On matters of policy, it pays to be pragmatic. But only a faulty pendulum does not swing according to plan.
Anyone who has watched developments in the education sector in Tanzania closely and inquisitively enough, say, for the last two decades will have noticed quite a few ups and downs as well as cases of both good and poor judgment.
For instance, there has been a lot of “oscillation” among policy makers and most other stakeholders on how to handle schoolgirl pregnancies – whether to deal with the “victim”, the man or boy at the centre of it all, the respective parents or guardians and whoever else is assumed or presumed to be associated with the case, even remotely.
In most cases observed, it is the poor schoolgirl who ends up bearing the brunt of the sad development by being unceremoniously sent away from school sometimes at the most inconvenient of times while also being rejected and abandoned by her “partner” as well as parents or guardians, friends and acquaintances and part of the larger public. No wonder, some of the victims eventually make decisions most weird or atrocious.
There has similarly been a lot of forward and backward movement over things such as the age at which children should enrol for Standard One, how many years primary and secondary education should take, the quality of people to recruit as teachers, the combinations of subjects to be taught, and what the curriculum should contain, the nature of examinations and the weight that they ought to carry relative to continuous academic performance.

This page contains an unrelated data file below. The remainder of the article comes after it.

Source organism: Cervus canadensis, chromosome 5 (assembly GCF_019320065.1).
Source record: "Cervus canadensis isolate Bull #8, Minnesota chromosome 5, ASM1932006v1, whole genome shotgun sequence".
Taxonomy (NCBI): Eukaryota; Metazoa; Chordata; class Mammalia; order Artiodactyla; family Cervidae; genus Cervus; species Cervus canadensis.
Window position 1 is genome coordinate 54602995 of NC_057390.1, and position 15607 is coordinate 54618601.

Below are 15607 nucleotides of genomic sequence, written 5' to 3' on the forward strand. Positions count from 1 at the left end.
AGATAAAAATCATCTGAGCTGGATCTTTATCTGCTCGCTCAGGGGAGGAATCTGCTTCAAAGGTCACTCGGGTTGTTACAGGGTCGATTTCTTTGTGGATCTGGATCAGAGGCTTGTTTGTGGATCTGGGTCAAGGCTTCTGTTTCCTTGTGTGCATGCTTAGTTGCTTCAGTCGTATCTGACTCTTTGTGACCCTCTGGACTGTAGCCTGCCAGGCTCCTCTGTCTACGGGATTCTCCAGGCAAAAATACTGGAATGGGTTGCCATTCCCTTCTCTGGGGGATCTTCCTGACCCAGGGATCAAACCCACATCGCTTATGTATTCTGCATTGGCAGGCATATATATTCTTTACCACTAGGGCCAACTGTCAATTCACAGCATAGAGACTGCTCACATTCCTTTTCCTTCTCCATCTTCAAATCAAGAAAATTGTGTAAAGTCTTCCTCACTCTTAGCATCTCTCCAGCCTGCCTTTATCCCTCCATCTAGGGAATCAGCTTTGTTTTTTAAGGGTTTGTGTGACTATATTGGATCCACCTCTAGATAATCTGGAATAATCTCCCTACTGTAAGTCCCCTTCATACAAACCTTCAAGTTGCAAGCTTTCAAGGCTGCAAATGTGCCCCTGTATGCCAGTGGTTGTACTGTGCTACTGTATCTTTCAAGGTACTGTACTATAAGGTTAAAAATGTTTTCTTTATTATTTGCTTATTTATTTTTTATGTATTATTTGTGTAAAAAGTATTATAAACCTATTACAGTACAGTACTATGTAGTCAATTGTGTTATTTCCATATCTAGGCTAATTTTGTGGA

Additionally, the authorities have kept doing and undoing, if you will, in respect of the tuition and other fees charged by private schools in the country although there is near consensus that they are unreasonably high.
The consequences of this chronic reluctance in making appropriate decisions in good time are evident, and include cheating in examinations, cases of practically illiterate pupils passing secondary school entrance examinations with flying colours and of the scenario repeating itself in secondary schools.
There is also a contradiction with respect to the fact that teaching English from the very early stages of formal education has proven of little utility in that, while English is the medium of instruction of choice particularly in secondary schools, many students are not proficient enough in the language and end up doing poorly in the examinations.
Ironically, most school and college examination papers are in English and most questions call for essay-type answers – so it is clear what happens when in fact some students cannot construct even a single correct sentence in the language.
Resorting to multiple-choice questions in final and other graded examinations only makes matter worse as it is then those with magnetic memories, not those who have mastered what they were taught or what they learned on their own, that usually carry the day.
We could go on and on with the enumeration and elaboration. Of most importance, though, is that we need meaningful, relevant and appropriate education that will see us through this century and beyond. We need to remember that we are an integral part of a world setting characterised by cut-throat competition and where quality is the watchword.